If I could list the top five problem canine behaviors that drive dog parents to the brink of despair, scent marking would be high on that list. Even though scent marking is a very normal and common behavior outside, particularly in male dogs, dog marking becomes a big problem when it occurs in the home.
Housetraining accidents are common, too, but unlike scent marking, basic toileting issues can be rectified with a clear, consistent schedule and by following a few housetraining rules. You can tell scent marking from a normal toileting issue by the amount of urine eliminated. Dogs with potty problems usually produce larger amounts of urine than dogs who mark. Scent markers like to deposit little bits of urine in many different places so territory can be well-covered.
Why dog marking happens
Dogs mark to advertise their presence or claim territory and resources. Pheromones in urine and feces contain chemical messages that pass on information about the marking dog, such as his age, sex, health and reproductive status. Marking can have a competitive component, but it can also occur if a dog is overstimulated (during or after vigorous play, for example) or if a dog becomes anxious in a particular situation, such as when a person leaves. This common expression of anxiety is often mistaken for spite, resulting in punishment, which only serves to increase anxious behavior.
Both sexes scent mark, but whole males are the worst offenders, as signaling sexual availability and claiming territory is “encouraged” by the presence of testosterone. In many cases, neutering can reduce the desire to scent mark, but some dogs continue even after being neutered. Resources like toys, food bowls, chew treats, bones and beds are the most likely objects to be marked and, in some cases, a dog will mark a person or something that smells heavily of that person, such as a sofa or a bed.
How to stop dog marking
Scent marking is more common in multi-dog and multi-pet households where dogs compete for space, resources and human attention. This is a difficult behavior to work with, but you can make progress with the following tips:
- Ensure your dog has a full medical checkup so you know his marking is not related to a medical problem. If your dog is given a clean bill of health, then it’s most likely to be behavioral in nature.
- Clean every area your dog has scent marked with a special pet urine cleaner and deodorizer. This gets rid of the enzymes in the urine that smell so good to dogs and encourage them to re-mark on areas they have already visited.
- Remove high-value resources (like a juicy bone) that encourage competitive marking, and don’t allow your dog or dogs who scent mark to roam freely around your home.
- Take your dog to a dogproofed room or crate when you are unable to supervise him, to prevent access to favorite marking spots.
- Use a leash to tie your dog to you to supervise him constantly when he’s out of his dogproofed area. This can be frustrating for both of you, but it ensures he can’t have any unsupervised accidents.
- Avoid competitive or vigorous play indoors, as excess activity encourages urination. If you see your dog about to mark, interrupt the behavior with a vocal interrupter (like an “Uh Oh!”), immediately directing him onto something more positive or taking him outside.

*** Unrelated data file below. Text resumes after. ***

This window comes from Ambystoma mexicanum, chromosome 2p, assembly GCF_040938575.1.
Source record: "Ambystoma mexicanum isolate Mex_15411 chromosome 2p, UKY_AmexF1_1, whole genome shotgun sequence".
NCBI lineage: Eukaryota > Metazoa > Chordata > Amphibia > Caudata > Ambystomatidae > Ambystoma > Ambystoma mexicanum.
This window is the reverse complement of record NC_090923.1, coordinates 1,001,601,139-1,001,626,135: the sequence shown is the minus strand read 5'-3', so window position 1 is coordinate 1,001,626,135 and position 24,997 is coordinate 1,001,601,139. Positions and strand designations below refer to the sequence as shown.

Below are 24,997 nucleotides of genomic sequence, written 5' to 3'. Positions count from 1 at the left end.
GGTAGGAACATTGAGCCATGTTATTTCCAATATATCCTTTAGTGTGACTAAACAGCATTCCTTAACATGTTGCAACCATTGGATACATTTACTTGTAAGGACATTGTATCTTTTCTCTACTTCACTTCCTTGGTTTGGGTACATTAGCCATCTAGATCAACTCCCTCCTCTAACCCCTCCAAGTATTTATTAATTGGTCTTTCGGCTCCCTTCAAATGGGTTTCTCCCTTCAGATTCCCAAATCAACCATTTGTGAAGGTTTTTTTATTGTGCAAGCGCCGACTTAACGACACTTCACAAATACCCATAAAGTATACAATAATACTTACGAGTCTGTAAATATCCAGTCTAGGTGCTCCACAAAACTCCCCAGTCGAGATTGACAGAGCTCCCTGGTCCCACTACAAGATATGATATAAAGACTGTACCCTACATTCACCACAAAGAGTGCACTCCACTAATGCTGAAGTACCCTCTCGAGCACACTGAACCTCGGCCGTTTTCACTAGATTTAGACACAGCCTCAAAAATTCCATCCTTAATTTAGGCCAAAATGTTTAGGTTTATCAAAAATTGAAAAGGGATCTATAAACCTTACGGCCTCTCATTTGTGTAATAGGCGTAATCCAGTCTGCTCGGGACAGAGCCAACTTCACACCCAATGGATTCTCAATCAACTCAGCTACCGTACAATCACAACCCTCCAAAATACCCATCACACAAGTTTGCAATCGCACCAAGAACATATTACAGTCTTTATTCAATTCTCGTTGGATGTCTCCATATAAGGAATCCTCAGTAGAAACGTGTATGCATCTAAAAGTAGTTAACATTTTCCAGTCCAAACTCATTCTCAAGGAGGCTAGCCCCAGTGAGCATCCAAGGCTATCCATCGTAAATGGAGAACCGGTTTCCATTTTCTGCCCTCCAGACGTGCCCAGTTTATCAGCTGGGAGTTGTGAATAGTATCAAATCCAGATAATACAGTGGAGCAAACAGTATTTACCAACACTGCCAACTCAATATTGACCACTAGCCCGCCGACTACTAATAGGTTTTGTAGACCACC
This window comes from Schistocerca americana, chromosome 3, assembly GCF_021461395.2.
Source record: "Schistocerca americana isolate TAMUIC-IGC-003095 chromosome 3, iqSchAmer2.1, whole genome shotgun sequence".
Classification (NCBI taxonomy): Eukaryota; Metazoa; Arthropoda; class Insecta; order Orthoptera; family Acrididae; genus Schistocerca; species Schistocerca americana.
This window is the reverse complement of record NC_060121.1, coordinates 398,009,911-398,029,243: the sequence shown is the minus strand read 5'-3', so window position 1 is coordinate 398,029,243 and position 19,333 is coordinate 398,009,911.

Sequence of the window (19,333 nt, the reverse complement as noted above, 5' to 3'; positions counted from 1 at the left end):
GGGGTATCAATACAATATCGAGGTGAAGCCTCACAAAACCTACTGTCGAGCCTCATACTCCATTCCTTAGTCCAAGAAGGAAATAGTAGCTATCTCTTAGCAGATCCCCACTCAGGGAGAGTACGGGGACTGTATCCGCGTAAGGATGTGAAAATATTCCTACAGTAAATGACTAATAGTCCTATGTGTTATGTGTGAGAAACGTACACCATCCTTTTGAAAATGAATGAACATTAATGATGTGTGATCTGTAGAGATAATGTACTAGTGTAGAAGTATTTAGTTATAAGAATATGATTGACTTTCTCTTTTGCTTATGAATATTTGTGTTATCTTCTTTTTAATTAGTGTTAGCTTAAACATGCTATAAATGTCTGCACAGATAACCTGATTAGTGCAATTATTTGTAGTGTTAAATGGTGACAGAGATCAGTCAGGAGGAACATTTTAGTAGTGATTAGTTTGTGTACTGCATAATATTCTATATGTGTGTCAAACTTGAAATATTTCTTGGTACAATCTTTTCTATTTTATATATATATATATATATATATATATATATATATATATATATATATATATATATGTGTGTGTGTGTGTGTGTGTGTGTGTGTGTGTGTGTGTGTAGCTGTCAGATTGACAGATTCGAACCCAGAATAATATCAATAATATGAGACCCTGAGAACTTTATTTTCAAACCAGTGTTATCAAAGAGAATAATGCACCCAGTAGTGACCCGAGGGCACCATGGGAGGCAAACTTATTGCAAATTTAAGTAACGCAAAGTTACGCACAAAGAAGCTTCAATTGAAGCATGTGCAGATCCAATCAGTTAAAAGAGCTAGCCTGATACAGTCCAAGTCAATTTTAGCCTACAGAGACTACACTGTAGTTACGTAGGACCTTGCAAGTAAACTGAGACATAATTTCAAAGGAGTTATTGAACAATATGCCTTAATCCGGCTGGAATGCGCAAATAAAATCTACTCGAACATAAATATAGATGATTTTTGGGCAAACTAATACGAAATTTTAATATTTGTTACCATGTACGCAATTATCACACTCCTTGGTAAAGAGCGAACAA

- Help your dog succeed by taking him to new and different areas on walks. This encourages him to mark outside, rather than inside.
- If you’ve tried everything and your dog still marks, seek help from a veterinarian who might prescribe medication that reduces the desire to mark. You can also buy a belly band for male dogs or doggie diapers for females, and continue with behavioral therapy. The less your home or favorite marking spots smell like urine, the easier for your dog to resist marking over them.
Dogs who urinate when excited or nervous are not marking, so be careful when dealing with this behavior. Elimination can be an expression of anxiety, and punishment will only make the issue worse. In both cases any person coming into your home must give limited attention to your dog until he is calm.
When a calm dog receives attention, there is less chance of him losing control or feeling nervous. When that attention is finally given, the submissive urinator should make his own decision about whether he wants to greet a person, taking pressure off your dog and curbing his need to release urine from stress.
Thumbnail: Photography by Harrison Waters.
Victoria Stilwell, renowned dog trainer, TV personality, author and public speaker, is best known as the star of the hit TV series It’s Me or the Dog, through which she reaches audiences in more than 100 countries. Appearing frequently in the media, she’s widely recognized as a leader in the field of animal behavior, is editor-in-chief of positively.com, CEO of the VSPDT network of licensed trainers and the founder of the Victoria Stilwell Academy for Dog Training & Behavior — the leader in dog trainer education. Connect with her on Facebook and on Twitter at @VictoriaS.
Read more about dog pee on Dogster.com:
- How to Deal With Your Dog Peeing in the House
- What Your Dog’s Pee is Trying to Tell You
- FYI: Dog Pee Has Its Own Microbiome
Editor’s note: This article appeared in Dogster magazine. Have you seen the new Dogster print magazine in stores? Or in the waiting room of your vet’s office? Subscribe now to get Dogster magazine delivered straight to you!